Do you want an Oscar?
There are not many actors, actresses, or any other type of person that works in the movie industry that would answer “No” to that question.
Throughout Sunday night’s broadcast of this year’s Oscars award ceremony, quite a few people around the world were undoubtedly reminded of their own dreams of having their names printed in those special envelopes one day.
While it is true that some of the most memorable performances of the year are the ones that walk away with an Oscar award, the theories of how to get an Oscar actually go much farther than just the quality of the performance.
If you want to win an Oscar, then you should play a person that has one of the following three traits.
- Suffers from a physical, mental or emotional disability
- Suffers from a physical, mental or emotional illness
- Gets shot to death at the end of the film
Even though this might seem a little far-fetched, all that you need to is pay attention to the growing list of Oscar winners and the movie roles that helped them to walk away with that accolade.
Here is a list of the leading actor and actress award winners from the past three decades that can be classified under at least one of those three categories, including this year’s winners.
2014: Eddie Redmayne — The Theory of Everything(ALS)
2013: Matthew McConaughey — Dallas Buyers Club(AIDS)
2012: Daniel Day-Lewis — Lincoln(Assassinated off-screen)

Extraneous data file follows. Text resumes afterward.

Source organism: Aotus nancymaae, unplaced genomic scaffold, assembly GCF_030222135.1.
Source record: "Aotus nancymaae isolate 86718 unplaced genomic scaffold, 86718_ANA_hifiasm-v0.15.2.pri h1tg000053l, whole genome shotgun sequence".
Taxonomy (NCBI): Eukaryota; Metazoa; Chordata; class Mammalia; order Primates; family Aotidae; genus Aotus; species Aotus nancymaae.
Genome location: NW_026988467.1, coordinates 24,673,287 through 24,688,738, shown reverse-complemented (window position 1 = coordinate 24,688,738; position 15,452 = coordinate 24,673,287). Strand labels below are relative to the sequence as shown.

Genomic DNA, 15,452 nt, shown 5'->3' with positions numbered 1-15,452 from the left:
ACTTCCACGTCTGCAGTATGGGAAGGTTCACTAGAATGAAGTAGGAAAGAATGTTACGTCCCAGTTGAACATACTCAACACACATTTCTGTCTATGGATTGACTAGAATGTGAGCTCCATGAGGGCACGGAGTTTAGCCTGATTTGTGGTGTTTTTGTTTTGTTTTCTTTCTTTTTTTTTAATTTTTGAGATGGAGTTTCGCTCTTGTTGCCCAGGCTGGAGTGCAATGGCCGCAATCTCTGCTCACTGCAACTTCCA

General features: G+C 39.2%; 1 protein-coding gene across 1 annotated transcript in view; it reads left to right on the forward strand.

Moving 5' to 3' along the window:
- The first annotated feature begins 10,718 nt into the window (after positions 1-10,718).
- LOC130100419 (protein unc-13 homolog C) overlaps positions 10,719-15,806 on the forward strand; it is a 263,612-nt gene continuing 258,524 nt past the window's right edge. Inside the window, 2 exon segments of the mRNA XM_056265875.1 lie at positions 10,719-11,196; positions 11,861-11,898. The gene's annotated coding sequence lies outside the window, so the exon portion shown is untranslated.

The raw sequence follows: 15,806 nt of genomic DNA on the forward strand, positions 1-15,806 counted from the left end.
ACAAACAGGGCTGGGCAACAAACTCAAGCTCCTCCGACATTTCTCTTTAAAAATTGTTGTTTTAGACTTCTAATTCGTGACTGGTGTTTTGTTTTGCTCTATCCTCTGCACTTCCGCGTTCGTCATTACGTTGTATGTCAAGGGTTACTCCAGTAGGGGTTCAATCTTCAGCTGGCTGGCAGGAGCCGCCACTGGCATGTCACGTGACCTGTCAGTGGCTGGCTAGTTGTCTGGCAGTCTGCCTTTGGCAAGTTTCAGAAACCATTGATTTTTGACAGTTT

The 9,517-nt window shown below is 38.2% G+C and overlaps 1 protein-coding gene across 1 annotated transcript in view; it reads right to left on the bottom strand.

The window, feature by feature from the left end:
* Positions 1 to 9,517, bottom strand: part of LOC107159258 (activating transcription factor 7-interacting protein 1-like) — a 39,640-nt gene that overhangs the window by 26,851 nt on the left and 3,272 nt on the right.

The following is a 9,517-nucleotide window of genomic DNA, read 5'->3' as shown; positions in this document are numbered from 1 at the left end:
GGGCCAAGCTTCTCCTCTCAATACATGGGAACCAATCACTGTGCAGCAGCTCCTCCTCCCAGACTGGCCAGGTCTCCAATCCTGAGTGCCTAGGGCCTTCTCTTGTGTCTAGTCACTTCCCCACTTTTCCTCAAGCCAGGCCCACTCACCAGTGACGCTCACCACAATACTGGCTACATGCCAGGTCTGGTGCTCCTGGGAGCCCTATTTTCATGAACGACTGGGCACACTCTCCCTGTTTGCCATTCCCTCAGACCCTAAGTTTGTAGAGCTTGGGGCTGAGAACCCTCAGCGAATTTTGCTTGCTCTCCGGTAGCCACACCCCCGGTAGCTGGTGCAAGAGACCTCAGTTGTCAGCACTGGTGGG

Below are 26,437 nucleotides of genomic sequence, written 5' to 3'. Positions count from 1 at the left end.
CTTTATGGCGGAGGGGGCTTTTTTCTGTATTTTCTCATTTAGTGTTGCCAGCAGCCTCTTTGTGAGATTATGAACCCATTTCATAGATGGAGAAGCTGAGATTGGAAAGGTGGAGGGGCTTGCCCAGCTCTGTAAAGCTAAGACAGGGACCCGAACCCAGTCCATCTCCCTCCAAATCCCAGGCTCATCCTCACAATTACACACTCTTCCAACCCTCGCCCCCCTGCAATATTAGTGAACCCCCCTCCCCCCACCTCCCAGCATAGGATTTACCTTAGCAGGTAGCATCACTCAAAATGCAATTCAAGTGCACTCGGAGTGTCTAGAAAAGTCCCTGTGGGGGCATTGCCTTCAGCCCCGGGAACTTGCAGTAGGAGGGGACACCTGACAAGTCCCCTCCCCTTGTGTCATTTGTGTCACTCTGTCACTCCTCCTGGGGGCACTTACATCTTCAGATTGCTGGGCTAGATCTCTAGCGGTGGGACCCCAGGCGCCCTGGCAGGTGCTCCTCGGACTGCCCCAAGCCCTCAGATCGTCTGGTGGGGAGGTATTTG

2010: Colin Firth — The King’s Speech(Speech impediment)
2009: Jeff Bridges — Crazy Heart (Alcoholism)
2008: Sean Penn — Milk(Shot to Death)
2004: Jamie Foxx — Ray(Blindness)
1997: Jack Nicholson — As Good As It Gets(OCD)
1996: Geoffrey Rush — Shine(Mental illness)
1995: Nicolas Cage — Leaving Las Vegas(Alcoholism)
1994: Tom Hanks — Forrest Gump(Learning disability)
1993: Tom Hanks — Philadelphia(AIDS)
1992: Al Pacino — Scent of a Woman(Blindness)
1991: Anthony Hopkins — The Silence of the Lamb(Psychosis)
1989: Daniel Day-Lewis — My Left Foot(Cerebral Palsy)
1988: Dustin Hoffman — Rain Man(Autism)
1983: Robert Duvall — Tender Mercies(Alcoholism)
2014: Julianne Moore — Still Alice(Alzheimer’s)
2013: Cate Blanchett — Blue Jasmine(Mentally unstable)
2012: Jennifer Lawrence — Silver Linings Playbook(Distress, bereavement)
2011: Meryl Streep — The Iron Lady(Dementia)
2008: Kate Winslet — The Reader(Illiteracy)
2004: Hilary Swank — Million Dollar Baby(Quadriplegic)
2002: Nicole Kidman — The Hours(Bipolar Disorder)
1999: Hilary Swank — Boys Don’t Cry(Shot to Death)
1994: Jessica Lange — Blue Sky(Mental Illness)
Keep in mind that this is just a short list of two categories. It does not include the awards for supporting actors and actresses, or best directors and pictures.
The theory of disabilities on the big-screen leading to Oscars was famously discussed by Robert Downey Jr.’s character in the 2008 satirical comedy, Tropic Thunder.
His theory focused on the need to never completely cross the line that separates intelligence and brilliance from disability. That is just one of the many theories that have circulated online and made headlines over the years.
It’s awful that whenever an actor wins an award for playing someone w/ a disability, I hear “never go full retard” from Tropic Thunder. smh.
— Piti (@peterican13) February 23, 2015
So the Tropic Thunder joke about ‘never go full retard man’ panned out 100% correct at the #Oscars2015
— Phil Taylor (@Naylor2006) February 23, 2015
Yes, it is true that Oscar nominees and winners are selected through an extensive and tedious voting process behind the scenes.
Therefore, signing up for a role of a person that is sick, disabled, or shot to death will never provide an actor or actress with a guaranteed Oscar.
However, if you want an Oscar, it is clear that those three categories will at least increase the odds of being seriously considered.
[Image Credit: Jason Merritt/Getty Images]